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Review: ‘Bitter Orange Tree’ by Jokha Alharthi is ‘a tale of fortitude and selflessness’

June 5, 2022 Updated Mon., June 6, 2022 at 8:40 a.m.

“Bitter Orange Tree” by Jokha Alharthi, translated from Arabic by Marilyn Booth.  (Catapult/Tribune News Service)
“Bitter Orange Tree” by Jokha Alharthi, translated from Arabic by Marilyn Booth. (Catapult/Tribune News Service)
By Malcolm Forbes Star Tribune

Jokha Alharthi achieved two significant firsts with her novel “Celestial Bodies.” She became the first author writing in Arabic to be awarded the Man Booker International Prize. Perhaps more important, she was the first Omani woman to have a novel translated into English. That prize-winning book traced the mixed fortunes of three Omani sisters against the changing tides and shifting currents of their country’s modern history.

“Bitter Orange Tree,” Alharthi’s second novel to be admirably translated by Marilyn Booth, follows a protagonist who has traveled far from Oman. As she tries to settle down in her new surroundings, she finds herself musing at length on the relationships she formed in her native land, the family she left behind and the life and legacy of a dearly departed relative.

Zuhour is a student at a British university. When not out acclimatizing to the snowy weather, she is providing comfort for her worried Pakistani friend Suroor, whose headstrong sister Kuhl has gone behind her parents’ back and married her lover in secret.

However, Zuhour is plagued by more pressing concerns. The woman she always regarded as her grandmother, Bint Amir, has died, “Gone silent, left the world as she lived in it, without a home, without a field, without a beloved to hold her close.” Raw with grief but also racked with guilt at abandoning her grandparent, Zuhour looks back and pieces together her story through fragmented recollections.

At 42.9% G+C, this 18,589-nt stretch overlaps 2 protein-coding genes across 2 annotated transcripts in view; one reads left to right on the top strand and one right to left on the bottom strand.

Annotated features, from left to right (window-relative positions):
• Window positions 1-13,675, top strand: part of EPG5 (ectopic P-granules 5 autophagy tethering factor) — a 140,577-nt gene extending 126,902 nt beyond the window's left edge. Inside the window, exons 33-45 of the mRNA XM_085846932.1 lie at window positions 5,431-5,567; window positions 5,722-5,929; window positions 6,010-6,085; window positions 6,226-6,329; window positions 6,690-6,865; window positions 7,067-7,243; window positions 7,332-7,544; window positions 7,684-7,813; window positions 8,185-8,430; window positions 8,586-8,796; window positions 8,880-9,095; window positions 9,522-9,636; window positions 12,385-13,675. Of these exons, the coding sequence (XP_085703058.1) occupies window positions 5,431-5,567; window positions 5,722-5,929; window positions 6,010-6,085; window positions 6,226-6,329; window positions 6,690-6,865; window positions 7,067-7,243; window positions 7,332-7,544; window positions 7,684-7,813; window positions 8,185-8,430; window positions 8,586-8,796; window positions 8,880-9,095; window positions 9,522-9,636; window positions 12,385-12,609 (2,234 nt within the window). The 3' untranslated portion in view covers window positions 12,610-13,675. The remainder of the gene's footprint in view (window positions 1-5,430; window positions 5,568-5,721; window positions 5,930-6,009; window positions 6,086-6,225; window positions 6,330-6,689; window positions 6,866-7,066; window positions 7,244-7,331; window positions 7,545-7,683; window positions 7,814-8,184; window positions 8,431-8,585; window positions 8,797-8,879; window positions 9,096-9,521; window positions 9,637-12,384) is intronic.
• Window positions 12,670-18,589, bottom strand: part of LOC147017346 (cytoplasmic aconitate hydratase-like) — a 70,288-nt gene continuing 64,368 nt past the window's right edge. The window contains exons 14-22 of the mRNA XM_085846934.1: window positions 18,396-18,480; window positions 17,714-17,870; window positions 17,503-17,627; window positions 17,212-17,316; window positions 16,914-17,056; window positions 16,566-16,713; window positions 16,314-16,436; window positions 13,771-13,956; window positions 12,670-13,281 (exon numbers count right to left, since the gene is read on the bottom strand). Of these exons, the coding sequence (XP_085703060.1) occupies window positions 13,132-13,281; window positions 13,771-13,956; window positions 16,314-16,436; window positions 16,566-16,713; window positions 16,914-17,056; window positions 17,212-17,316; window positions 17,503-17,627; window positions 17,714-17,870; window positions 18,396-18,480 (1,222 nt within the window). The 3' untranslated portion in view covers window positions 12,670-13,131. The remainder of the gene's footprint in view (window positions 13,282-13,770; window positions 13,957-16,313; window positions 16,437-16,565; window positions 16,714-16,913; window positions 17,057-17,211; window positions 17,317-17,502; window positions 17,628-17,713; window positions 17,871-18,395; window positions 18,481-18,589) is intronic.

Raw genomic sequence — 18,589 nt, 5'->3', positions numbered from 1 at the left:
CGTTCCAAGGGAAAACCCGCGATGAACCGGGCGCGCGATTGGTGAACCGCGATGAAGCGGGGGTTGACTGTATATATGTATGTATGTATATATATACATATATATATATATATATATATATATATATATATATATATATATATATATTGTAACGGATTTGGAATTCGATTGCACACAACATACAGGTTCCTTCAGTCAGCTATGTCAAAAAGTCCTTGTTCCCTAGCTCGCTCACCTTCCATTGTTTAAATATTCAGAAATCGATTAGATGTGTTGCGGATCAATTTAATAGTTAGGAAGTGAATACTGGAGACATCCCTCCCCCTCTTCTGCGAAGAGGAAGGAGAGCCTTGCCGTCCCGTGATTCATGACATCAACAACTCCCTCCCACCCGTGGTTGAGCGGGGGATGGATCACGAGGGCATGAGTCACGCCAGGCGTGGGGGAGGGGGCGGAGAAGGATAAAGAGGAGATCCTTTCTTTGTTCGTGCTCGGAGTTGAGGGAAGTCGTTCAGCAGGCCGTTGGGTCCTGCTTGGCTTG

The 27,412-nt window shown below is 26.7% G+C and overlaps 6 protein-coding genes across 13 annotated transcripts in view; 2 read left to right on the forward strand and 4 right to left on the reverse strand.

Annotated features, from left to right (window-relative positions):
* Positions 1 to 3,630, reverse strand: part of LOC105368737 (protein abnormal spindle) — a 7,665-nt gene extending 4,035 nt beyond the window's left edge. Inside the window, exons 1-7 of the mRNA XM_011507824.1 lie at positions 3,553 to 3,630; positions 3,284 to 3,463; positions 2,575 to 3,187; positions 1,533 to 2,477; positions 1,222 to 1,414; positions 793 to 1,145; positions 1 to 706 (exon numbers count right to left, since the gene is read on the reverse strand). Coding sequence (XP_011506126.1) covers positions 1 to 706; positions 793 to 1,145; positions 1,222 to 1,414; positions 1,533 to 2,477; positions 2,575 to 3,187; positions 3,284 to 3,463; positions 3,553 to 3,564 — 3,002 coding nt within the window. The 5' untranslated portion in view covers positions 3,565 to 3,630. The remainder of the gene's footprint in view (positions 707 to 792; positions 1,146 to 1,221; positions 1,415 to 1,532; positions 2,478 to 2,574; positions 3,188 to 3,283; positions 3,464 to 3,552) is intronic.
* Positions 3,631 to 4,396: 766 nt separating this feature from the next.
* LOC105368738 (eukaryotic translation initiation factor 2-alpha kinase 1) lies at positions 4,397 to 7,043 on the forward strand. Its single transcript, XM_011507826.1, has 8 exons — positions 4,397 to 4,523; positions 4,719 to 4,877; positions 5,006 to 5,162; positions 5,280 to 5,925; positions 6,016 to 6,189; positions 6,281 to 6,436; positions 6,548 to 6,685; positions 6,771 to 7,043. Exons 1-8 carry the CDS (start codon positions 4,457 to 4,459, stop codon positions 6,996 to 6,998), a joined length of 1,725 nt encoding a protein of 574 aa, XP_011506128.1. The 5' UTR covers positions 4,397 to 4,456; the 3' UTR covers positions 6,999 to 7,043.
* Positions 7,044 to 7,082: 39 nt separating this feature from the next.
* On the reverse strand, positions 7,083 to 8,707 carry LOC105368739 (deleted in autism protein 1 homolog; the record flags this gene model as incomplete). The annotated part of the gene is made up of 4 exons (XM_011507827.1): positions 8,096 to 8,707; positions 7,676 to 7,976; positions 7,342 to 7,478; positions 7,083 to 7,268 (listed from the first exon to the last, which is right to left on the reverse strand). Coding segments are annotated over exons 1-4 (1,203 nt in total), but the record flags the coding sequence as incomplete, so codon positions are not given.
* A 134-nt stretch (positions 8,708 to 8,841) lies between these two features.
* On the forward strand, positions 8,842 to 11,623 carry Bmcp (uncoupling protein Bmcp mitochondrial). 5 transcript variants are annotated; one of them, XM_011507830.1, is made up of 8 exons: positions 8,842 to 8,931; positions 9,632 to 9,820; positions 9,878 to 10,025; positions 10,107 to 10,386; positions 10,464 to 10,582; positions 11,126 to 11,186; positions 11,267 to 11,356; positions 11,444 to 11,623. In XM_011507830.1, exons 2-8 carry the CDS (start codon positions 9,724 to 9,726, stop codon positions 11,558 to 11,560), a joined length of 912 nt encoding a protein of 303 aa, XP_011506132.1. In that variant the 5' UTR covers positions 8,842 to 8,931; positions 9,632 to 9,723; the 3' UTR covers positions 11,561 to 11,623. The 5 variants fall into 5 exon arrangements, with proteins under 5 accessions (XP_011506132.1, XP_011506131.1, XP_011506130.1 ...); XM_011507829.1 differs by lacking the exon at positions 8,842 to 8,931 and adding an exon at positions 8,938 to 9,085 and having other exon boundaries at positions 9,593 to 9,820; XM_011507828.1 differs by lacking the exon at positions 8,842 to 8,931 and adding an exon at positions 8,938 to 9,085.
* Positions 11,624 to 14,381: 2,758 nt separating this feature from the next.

It is a tale of fortitude and selflessness. We learn how Bint Amir and her brother became lone orphans after being thrown out of their home by their father. When her brother died, she was forced to eke out a meager living making and selling charcoal until a distant family member and his wife took her under their wing. Despite further hardships, she struggled on, raising other people’s children, enduring partial blindness and all the time “forgiving the sins and faults of the world.”

Zuhour reflects on other relatives and standout stages in their development, such as the drastic way her sister won her freedom from her aggressive husband, and how her father fell head over heels for a woman who was “a kaleidoscopic assemblage” of “joy, birds, little mirrors, cardamom, ginger, dates, ambergris, dawn prayers.” But still she keeps returning to her grandmother, and as Bint Amir’s life takes shape, Zuhour’s shows signs of falling apart.

Alharthi keeps her reader emotionally invested in both women. She emphasizes their tight bond by switching between one character’s past and the other’s present and braiding together their experiences.

Some of her metaphors might feel heavy-handed (a kite in the wind, that titular tree), but for the most part her novel is an elegant meditation on remembering and forgetting. As Zuhour tells herself, “memory becomes a vanishing fragrance, this memory is gone, and this is where the pure, calm sunset fades into nothing.”

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